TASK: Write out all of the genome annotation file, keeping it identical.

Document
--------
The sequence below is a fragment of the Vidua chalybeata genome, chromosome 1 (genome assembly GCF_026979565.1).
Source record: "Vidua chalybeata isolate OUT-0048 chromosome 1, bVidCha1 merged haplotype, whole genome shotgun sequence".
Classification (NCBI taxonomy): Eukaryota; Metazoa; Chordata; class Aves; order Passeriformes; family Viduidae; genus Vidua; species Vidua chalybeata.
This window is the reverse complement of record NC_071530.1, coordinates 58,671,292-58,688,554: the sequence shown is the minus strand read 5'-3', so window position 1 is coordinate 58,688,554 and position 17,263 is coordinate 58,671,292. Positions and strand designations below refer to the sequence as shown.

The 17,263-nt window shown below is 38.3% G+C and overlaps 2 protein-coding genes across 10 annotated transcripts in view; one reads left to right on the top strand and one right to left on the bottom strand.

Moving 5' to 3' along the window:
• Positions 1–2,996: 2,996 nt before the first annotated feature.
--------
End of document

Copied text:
The sequence below is a fragment of the Vidua chalybeata genome, chromosome 1 (genome assembly GCF_026979565.1).
Source record: "Vidua chalybeata isolate OUT-0048 chromosome 1, bVidCha1 merged haplotype, whole genome shotgun sequence".
Classification (NCBI taxonomy): Eukaryota; Metazoa; Chordata; class Aves; order Passeriformes; family Viduidae; genus Vidua; species Vidua chalybeata.
This window is the reverse complement of record NC_071530.1, coordinates 58,671,292-58,688,554: the sequence shown is the minus strand read 5'-3', so window position 1 is coordinate 58,688,554 and position 17,263 is coordinate 58,671,292. Positions and strand designations below refer to the sequence as shown.

The 17,263-nt window shown below is 38.3% G+C and overlaps 2 protein-coding genes across 10 annotated transcripts in view; one reads left to right on the top strand and one right to left on the bottom strand.

Moving 5' to 3' along the window:
• Positions 1–2,996: 2,996 nt before the first annotated feature.